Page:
This week’s HTYH is a continuation of Dennis’ story: I had reached a point in my life where the only way I could feel good was to pick up the very thing that made me feel bad. I was on the merry-go-round of chronic alcoholism. The way I was dealing with my problem was by picking up the very thing that was intensifying my problem; the very thing that caused more trouble, but I couldn’t see that. Not seeing is the exact reason I needed Alcoholics Anonymous, a home group, a sponsor and to learn how to stay focused on a ‘program of action’ that’s outlined in the book Alcoholics Anonymous. I need Alcoholics Anonymous’ meetings because I cannot see myself as I am; I cannot see the truth about me.


As I began going to A.A. meetings, I heard exactly what I needed to hear. I thank God for the 12 steps of Alcoholics Anonymous and especially the inventory steps. At first, I didn’t think I was hearing anything, but now let me tell you what I heard: I heard about the onset of alcoholism, the problem of alcoholism, the solution to alcoholism and the most important thing that I heard was their program of action that brings about a solution to alcoholism.

I knew nothing about alcoholism and didn’t want to know about it and at first, even though I didn’t retain much of what was said, I knew that I had the same problem they did, I drank like them and it was one of the few places where I felt like I belonged. I’m an old country boy raised on a 13 acre cotton farm but I didn’t think I belonged there, I thought that I should’ve been born a rich Jewish boy in the Bronx of NY. Instead, I was born on a cotton farm with a whole bunch of sisters who loved and mothered me? My sisters did well in school but I was lazy and didn’t like following the rules, I figured rules were made for other people. I started wearing glasses when I was five years old and I couldn’t figure out why because I never could read.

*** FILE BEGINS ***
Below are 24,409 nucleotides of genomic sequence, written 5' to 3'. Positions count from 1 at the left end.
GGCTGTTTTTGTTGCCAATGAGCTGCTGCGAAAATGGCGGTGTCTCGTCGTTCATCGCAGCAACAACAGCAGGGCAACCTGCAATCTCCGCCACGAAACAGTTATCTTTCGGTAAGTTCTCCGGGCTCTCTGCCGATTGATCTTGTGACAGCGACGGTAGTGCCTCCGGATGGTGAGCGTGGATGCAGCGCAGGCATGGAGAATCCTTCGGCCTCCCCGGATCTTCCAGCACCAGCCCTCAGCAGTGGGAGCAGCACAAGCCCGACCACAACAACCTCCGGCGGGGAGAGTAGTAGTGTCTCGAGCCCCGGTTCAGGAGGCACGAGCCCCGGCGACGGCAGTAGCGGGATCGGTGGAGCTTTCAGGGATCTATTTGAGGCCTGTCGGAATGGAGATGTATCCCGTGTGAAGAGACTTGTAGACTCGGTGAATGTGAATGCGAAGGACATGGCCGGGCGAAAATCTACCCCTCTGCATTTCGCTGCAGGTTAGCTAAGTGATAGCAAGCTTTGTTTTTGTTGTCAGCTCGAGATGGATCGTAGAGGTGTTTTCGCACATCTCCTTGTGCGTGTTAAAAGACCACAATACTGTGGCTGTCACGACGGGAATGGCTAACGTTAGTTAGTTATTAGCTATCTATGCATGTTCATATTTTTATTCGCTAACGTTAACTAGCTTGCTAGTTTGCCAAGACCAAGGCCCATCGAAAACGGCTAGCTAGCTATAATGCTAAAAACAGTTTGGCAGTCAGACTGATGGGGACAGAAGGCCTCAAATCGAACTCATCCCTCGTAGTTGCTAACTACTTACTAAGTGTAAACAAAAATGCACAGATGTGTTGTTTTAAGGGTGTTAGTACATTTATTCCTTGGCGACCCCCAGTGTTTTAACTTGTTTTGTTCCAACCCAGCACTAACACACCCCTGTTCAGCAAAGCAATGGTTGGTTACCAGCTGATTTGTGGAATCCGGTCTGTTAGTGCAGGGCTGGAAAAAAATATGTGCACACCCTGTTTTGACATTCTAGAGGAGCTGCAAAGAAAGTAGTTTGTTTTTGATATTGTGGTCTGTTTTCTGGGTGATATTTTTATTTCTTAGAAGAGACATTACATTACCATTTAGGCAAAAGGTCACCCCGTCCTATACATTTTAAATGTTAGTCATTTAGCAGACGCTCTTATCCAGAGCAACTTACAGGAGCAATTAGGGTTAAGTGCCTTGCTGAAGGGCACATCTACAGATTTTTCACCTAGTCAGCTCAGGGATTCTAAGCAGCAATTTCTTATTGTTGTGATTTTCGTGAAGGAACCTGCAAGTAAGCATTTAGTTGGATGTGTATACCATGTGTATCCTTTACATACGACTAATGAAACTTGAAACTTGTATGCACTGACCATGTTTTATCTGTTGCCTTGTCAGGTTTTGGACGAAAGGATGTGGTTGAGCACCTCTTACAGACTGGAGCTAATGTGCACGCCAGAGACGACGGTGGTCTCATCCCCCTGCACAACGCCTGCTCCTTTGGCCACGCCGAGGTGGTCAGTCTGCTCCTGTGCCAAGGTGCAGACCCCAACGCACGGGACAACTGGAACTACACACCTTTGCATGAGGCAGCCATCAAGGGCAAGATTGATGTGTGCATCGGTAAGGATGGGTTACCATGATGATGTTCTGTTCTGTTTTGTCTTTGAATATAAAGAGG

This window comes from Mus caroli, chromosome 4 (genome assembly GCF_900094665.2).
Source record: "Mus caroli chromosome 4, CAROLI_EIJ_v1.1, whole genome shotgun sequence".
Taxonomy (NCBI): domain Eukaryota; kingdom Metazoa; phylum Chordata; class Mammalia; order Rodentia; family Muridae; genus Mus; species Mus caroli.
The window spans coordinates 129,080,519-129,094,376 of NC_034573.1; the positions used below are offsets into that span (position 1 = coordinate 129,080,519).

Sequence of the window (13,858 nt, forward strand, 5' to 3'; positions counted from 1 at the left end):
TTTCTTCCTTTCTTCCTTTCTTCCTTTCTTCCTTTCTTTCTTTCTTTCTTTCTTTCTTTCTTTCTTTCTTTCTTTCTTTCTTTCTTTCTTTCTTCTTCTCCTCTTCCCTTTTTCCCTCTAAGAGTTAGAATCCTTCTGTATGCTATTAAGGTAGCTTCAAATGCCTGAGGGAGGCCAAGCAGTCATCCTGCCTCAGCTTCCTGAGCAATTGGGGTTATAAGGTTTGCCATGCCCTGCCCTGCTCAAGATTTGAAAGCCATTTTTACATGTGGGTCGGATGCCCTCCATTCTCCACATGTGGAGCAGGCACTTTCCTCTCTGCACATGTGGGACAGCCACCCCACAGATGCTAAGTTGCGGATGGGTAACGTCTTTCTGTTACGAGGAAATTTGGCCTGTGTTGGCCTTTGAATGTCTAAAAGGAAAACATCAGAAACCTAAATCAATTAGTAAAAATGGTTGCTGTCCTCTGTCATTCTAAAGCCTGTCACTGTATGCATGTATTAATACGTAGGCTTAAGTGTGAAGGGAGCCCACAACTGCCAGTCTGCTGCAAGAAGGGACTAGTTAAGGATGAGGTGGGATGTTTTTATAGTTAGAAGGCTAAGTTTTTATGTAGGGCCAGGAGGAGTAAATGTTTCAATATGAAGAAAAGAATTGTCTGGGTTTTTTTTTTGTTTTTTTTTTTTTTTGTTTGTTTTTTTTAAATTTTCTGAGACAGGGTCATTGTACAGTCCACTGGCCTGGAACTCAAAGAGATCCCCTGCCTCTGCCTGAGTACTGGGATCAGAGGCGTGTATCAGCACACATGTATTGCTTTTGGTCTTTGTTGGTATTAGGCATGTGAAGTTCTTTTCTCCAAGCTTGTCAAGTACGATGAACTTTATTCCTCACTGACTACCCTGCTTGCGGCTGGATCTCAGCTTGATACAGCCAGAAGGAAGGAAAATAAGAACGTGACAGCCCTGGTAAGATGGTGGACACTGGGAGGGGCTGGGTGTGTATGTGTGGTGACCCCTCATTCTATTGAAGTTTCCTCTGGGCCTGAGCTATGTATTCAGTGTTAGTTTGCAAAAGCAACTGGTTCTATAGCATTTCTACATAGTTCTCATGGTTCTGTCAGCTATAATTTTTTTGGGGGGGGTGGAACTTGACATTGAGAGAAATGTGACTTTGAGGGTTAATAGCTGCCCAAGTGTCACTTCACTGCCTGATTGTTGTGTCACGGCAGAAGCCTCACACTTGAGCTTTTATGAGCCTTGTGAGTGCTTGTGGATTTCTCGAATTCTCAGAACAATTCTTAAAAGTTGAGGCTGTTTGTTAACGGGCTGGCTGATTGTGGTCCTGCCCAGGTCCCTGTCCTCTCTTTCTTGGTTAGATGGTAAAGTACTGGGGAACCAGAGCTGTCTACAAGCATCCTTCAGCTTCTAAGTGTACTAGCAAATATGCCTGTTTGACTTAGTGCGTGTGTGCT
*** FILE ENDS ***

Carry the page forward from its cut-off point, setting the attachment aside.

Later in life, I learned that I have a weak muscle in my left eye; when I look at you it’s looking somewhere else and when I look up the other eye is looking down. I had to quit drinking in bars because of that eye; it was the first thing that got drunk. When I started drinking in bars, it offended me when they didn’t sell Thunderbird wine because that was my drink of choice. I’m about 6 foot 7 inches tall and there was always some short guy at the other end of the bar looking at me. Now, a short drunk with a short guy attitude will never allow a tall drunk to enjoy his drinking. I’d take a drink and he’d take a drink and before long my wandering eye would accidentally look at him. The short guy would walk all the way from his end of that bar to mine and ask, “What’re you looking at?” I didn’t have any idea what my eye was looking at but that’s what started the fights; we’d have to fight and then I’d get barred from that saloon for life.

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John Barleycorn

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